Reports from Tanzania over the last several days indicate determination by the central government to move ahead with the ouster of large numbers of Maasai from their land in the Loliondo District. Evicting the Maasai would give the Ortello Business Corporation, an organizer of luxury hunting safaris based in the United Arab Emirates, easy access to the big game that thrive in this northern Tanzanian district, as the animals migrate between the Ngorongoro Crater and the Serengeti Plain.
Some critics of President Jakaya Kikwete’s decision see evidence of his contempt for pastoralists, including the Maasai, in what he told a group of Maasai three months ago: “You must realize that living a nomadic life is not productive.”
Without trying to portray Kikwete as an advocate of pastoralism, it’s worth pointing out that there was more to the lecture he gave the Maasai.
“You must realize that living a nomadic life is not productive,” Kikwete said, “because many people have realized the value of land, they survey and own it, leading to a decrease in grazing areas.”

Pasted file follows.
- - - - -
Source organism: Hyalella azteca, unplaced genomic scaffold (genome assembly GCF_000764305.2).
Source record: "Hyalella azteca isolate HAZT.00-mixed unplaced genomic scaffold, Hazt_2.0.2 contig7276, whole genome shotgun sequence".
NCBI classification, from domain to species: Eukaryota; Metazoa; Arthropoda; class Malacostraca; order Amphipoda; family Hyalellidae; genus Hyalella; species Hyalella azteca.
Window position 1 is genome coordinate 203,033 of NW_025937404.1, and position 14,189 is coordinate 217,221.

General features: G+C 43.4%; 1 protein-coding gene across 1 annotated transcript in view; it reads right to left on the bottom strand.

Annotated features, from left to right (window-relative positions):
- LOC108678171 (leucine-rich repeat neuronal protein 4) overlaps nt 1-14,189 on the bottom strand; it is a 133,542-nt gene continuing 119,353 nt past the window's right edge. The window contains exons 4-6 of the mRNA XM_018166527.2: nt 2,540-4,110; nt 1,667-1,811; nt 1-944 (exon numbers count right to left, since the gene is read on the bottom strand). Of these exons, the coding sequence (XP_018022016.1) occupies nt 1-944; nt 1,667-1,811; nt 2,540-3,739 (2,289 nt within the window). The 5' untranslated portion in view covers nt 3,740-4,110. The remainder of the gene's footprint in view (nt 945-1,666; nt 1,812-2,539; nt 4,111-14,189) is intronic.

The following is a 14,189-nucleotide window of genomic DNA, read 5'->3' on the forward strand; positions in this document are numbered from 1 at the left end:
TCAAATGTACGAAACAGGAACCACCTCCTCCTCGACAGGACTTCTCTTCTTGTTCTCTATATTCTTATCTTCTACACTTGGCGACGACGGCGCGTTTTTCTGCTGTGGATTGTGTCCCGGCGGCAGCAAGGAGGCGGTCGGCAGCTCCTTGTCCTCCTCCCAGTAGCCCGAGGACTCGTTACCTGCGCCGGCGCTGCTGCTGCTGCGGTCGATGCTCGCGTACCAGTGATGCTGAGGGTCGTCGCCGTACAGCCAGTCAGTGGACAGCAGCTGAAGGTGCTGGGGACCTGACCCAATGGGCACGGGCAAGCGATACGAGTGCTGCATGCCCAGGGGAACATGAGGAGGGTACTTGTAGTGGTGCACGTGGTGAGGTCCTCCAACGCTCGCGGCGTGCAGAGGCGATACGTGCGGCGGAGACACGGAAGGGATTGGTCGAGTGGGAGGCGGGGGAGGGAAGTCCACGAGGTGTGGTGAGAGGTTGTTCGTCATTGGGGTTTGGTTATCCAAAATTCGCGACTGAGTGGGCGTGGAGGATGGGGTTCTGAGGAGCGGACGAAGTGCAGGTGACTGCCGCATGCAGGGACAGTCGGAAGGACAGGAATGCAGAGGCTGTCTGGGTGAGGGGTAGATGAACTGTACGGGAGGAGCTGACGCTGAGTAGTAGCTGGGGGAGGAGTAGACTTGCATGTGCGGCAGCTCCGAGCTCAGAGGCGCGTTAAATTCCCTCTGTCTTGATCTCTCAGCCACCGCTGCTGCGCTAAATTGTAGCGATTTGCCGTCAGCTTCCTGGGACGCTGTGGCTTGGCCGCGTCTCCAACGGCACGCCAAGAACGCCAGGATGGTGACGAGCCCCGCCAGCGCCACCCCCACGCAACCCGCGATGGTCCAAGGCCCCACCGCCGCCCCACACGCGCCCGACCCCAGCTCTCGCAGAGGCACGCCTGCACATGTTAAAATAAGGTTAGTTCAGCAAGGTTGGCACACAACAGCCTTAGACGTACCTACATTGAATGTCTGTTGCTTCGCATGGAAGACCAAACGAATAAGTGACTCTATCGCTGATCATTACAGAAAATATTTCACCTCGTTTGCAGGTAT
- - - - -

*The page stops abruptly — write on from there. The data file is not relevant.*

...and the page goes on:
Whether or not Kikwete meant to condemn pastoralism without qualification, it’s legitimate to call attention to the growing hardship experienced by pastoralists in the face of Tanzania’s hunger for agricultural land. With almost eighty percent of its land area classified as semi-arid, Tanzania faces a big challenge in feeding a population that is heavily dependent on the land; this is not a population which produces manufacturing wealth that can be used to buy imported food. But the country’s population is now triple the 12.3 million people that were counted in 1967, by the first census after independence.
So more and more land of marginal fertility is being cultivated—even while Tanzania’s average annual precipitation levels continue to fall. In turn, the pastoralists’ access to grazing areas shrinks, leading to conflicts between herders and farmers. This has not approached the scale of tension between farmers and pastoralists that was one of the key factors in bringing tragedy to Darfur. Nevertheless, in 2001, a clash between herders and farmers in the eastern Tanzanian region of Morogoro killed thirty-one people, most of them women and children.
The pressure on the Maasai in the Loliondo District has, justly, attracted international attention. Pushing the Maasai off their land so that rich foreigners can bag hunting trophies not only fails to address Tanzania’s need for reasonable accommodation between farmers and pastoralists; it increases the tension between these two embattled groups.
The rising tension also suggests that, as alarming as it is, this episode is merely a harbinger of even more ugly days to come for Tanzania’s pastoralists and the farmers who must compete with them for land and sustenance.